Why Do We Need More Immigrants?

In this post about the economics of Brooklyn, there is this bit of data:

Kind of. In 2011, the Census estimated the median household in Brooklyn earned $42,752 a year.  In 1999 the Census estimated the median household income in Brooklyn was…$42,852 (in 2011 dollars; the listed figure in 1999 dollars is $32,135).  That’s compared to a national median household income of $50,502 (in 2011) and $55,999 (in 1999), again using 2011 dollars.  In constant dollars, Brooklyn stagnated while incomes dropped elsewhere.

In that period, we have probably absorbed 20 million legal immigrants. Some claim we have also added another 10-15 million illegal immigrants. The debate over the exact figures is pointless. Everyone agrees we have added a whole bunch new people. This at a time when Americans are getting poorer, outside the over-class and managerial class. They are doing great, naturally, but the middle class is slowly being drained away by globalism and the resulting wage constraints.

The sentimentality of immigration is tough to resist. The myth of immigrant America has been sold to us for generations. People are conditioned to think immigration is one of the great virtues of America. The mathematics of it, however, are beyond dispute. The elites are deliberately impoverishing the country by importing millions of foreigners, who suppress wages and bid up housing.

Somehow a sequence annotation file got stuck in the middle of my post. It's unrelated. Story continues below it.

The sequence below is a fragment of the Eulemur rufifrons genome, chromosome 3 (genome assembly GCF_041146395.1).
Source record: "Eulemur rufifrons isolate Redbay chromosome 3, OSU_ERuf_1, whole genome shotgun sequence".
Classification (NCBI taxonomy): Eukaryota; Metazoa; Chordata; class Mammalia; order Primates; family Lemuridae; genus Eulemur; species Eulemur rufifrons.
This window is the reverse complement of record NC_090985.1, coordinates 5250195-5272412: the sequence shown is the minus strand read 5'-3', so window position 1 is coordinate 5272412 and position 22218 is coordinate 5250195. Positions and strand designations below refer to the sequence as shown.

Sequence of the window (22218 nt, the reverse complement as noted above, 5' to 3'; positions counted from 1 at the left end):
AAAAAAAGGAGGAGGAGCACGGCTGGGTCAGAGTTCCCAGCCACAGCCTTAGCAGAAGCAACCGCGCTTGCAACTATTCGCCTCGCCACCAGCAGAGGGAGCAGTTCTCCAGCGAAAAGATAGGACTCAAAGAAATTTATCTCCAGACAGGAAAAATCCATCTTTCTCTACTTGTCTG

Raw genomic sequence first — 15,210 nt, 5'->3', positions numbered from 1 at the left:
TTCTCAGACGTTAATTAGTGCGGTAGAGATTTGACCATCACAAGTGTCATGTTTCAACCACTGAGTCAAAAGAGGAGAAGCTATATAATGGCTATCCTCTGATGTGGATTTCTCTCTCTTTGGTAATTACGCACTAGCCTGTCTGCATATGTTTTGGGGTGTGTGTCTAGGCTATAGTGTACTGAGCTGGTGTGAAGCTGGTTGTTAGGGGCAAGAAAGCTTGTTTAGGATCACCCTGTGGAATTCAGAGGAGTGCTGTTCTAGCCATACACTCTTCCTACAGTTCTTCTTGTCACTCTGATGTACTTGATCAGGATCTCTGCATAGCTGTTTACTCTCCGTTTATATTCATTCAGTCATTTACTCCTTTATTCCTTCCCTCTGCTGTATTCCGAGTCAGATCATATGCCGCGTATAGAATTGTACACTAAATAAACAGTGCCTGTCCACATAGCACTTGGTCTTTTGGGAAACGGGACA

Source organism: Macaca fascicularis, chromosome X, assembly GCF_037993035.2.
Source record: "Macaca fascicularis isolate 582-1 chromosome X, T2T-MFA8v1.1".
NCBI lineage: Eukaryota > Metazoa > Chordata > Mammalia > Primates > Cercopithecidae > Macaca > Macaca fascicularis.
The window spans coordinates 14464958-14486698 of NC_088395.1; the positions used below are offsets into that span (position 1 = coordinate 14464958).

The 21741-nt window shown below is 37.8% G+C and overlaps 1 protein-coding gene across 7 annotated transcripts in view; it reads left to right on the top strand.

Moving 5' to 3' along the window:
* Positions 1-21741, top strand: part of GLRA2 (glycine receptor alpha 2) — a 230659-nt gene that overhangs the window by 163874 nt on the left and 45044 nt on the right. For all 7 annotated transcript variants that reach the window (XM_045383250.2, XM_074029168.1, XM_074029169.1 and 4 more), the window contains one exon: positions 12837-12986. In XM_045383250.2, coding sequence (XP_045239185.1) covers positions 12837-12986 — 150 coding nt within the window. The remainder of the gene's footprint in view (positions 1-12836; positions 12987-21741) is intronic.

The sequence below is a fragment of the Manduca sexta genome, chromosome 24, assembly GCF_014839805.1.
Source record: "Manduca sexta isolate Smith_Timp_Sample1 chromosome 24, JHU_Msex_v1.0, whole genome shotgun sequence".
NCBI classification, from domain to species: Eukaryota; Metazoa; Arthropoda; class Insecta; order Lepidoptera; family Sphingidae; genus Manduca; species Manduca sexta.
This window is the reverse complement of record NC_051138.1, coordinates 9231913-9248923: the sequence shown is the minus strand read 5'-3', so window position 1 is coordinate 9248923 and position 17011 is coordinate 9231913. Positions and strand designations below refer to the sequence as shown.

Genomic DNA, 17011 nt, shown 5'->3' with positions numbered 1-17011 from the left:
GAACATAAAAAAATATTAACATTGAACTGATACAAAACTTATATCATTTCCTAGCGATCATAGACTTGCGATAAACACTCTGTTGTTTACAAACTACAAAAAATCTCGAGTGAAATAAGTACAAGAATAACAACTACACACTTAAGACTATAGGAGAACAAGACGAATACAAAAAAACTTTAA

3 thoughts on “Why Do We Need More Immigrants?

  1. I live in NM. A lot of illegals are pious Catholics, blue collar, and do not like predators. They are a kind of unintended stabilization, repelling jihadists, predatory white collars, ect.

    A mixed bag, to be sure. Sort of like Ohio in the sixties, in Amish country.

    A country could do worse than to be transformed into a Northern European/indigenous admixture of migrants that adhere to a normative moral and ethical code.

    The torch gets passed, people get erased, and replaced. Politics sometimes seems to be trying to manage the rate. Or, having kids to feed.

    • I would doubt the number of single parent homes, as a percentage of the total households, increased much at all. Divorce rates topped out in the early 90’s. Then you have the sharp rise in Mexican households which have 85 people living in two bedroom apartments.

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